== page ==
Because it's not about any one of us.  It's about all of us.  

And that's what I see at age 50.  I wonder what I'll see when I'm 70. . . . 

Saturday, October 19, 2013

Saved by Being Right: Christianity and Dogmatism

In the Christian group I belonged to in college, we believed we had all the answers.

Other Christians might differ from us in doctrine, but we knew the truth, straight from the Bible. "God said it, I believe it, and that settles it," we would say.  We even knew why everyone didn't see things the same way we did.  They were deceived.  Or they were "in compromise" with sin and were trying to justify themselves.  Or they were "lukewarm" and just didn't want to "pay the price" to really "press forward in the things of God."

I remember the time I mentioned to an older church member that I wondered about young-earth creationism.  I asked her if maybe the earth wasn't six thousand years old.  Maybe God didn't intend the "days" of Genesis 1 to be viewed as 24-hour periods?

She became very upset.  "It was evening, and it was morning, one day," was what the Bible said.  How could I possibly be questioning that?  If we were going to start changing the meaning of Bible words, who knew where it could end?  If we started to believe the wrong things, what would happen to us?

I shut up.  But I couldn't help seeing what was behind her eyes as she put me back on the straight and narrow.


Oh, there was fear of the leadership, of course.  No one wanted the pastors to decide a demonic spirit of deception was upon any of us. They would take us into a private room where a group of the most trusted members would spend hours shouting at the demon to come out of us.  In the worst case scenario, we could be subjected to public rebuke in front of the whole congregation, or even be excommunicated.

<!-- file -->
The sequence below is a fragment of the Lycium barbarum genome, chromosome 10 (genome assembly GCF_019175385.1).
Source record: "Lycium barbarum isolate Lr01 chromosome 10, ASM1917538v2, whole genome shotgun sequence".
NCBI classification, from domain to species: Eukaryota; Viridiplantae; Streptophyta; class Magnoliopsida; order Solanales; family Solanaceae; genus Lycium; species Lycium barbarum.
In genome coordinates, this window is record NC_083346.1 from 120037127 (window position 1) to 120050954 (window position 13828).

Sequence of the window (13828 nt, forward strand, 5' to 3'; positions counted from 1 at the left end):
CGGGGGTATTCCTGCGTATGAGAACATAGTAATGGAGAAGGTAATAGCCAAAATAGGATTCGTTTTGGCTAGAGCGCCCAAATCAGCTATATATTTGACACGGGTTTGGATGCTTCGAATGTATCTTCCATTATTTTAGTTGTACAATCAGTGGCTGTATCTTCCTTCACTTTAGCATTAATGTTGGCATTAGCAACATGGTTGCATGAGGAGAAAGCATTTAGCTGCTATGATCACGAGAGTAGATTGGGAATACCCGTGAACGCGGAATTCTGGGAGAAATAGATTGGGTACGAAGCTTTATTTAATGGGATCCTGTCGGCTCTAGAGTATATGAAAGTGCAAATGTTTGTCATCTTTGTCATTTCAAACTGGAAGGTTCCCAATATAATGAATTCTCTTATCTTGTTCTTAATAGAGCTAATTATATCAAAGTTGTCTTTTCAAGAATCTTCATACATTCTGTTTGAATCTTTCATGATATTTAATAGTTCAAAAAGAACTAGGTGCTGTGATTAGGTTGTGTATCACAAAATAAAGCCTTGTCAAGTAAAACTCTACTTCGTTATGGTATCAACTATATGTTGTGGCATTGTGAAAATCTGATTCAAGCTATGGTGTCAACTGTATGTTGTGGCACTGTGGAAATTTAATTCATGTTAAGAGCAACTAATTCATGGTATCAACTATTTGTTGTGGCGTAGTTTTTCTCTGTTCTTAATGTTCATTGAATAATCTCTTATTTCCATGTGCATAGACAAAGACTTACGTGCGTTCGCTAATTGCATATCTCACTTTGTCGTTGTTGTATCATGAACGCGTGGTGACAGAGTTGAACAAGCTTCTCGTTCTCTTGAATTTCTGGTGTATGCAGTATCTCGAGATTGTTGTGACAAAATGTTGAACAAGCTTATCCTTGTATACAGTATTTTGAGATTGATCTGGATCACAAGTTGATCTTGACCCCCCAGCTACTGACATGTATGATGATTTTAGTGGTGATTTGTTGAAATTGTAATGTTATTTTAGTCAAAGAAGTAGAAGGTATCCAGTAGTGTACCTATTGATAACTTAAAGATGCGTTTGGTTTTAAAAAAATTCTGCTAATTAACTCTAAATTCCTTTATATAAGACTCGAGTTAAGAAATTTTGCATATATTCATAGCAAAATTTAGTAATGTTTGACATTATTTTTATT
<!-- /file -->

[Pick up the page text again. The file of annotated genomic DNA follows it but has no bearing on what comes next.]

But the fear went deeper than that.  It was in essence a fear of not believing properly-- a fear that we could find ourselves on a slippery slope towards actually falling away from Christ.

"It's very important what you believe," they told us. Whole sermons were preached on this.  We were saved by faith in Christ, and though we were supposed to enter a trusting personal relationship with Christ through that faith, what "faith" meant, ultimately, was believing the right things.  Hebrews 11:6 was constantly repeated to us:   "But without faith it is impossible to please Him, for he who comes to God must believe that He is, and that He is a rewarder of those who diligently seek Him."

Belief is high priority in Christianity.  Even apart from the spiritually abusive, controlling segments, it's high priority.  One of the most famous things Jesus said was, "For God so loved the world, that He gave His only begotten Son, that whoever believes in Him shall not perish, but have eternal life." (John 3:16, Emphasis added.)  And Paul said, "If you confess with your mouth the Lord Jesus and believe in your heart that God has raised Him from the dead, you will be saved." (Romans 10:9, Emphasis added.)

But there's a problem.  Belief, as most often understood in the modern Western world means "Mental acceptance of and conviction in the truth, actuality, or validity of something" or "Something believed or accepted as true, especially a particular tenet or a body of tenets accepted by a group of persons." The word also has a third meaning, "The mental act, condition, or habit of placing trust or confidence in another," but when we say, "I believe in God" or "I believe in the Resurrection of Christ," that third meaning isn't usually what we're talking about.

But Jesus and Paul spoke of belief primarily in that third sense.  Belief in something as an accepted truth was not nearly as important as trust and confidence-- not in a set of tenets, but in Christ, the Father God and the Holy Spirit.  Belief in doctrine was meant to spring out of that trust-- not the other way around.

If you ask most Christians straight out, they will usually say that they do believe it's trust in Christ that saves them.  And yet so many times, we live our lives as if the really important thing was what we mentally hold to be true-- or even simply that we hold the approved opinions.

And the problem with this, of course, is that if every thought and opinion must be the "right" one according to our religious group, we are in danger of being so right-thinking that we never actually think at all.

Theologian and Bible scholar Peter Enns, Ph.D. says:
The scandal of the Evangelical mind is that degrees, books, papers, and other marks of prestige are valued–provided you come to predetermined conclusions. . . that doctrine determines academic conclusions. 
Evangelicalism is not fundamentally an intellectual organism but an apologetic one. It did not come to be in order to inspire academic exploration but to maintain certain theological distinctives by intellectual means. These intellectual means are circumscribed by Evangelical dogma. . . As an intellectual phenomenon, the Evangelical experiment is a defensive movement.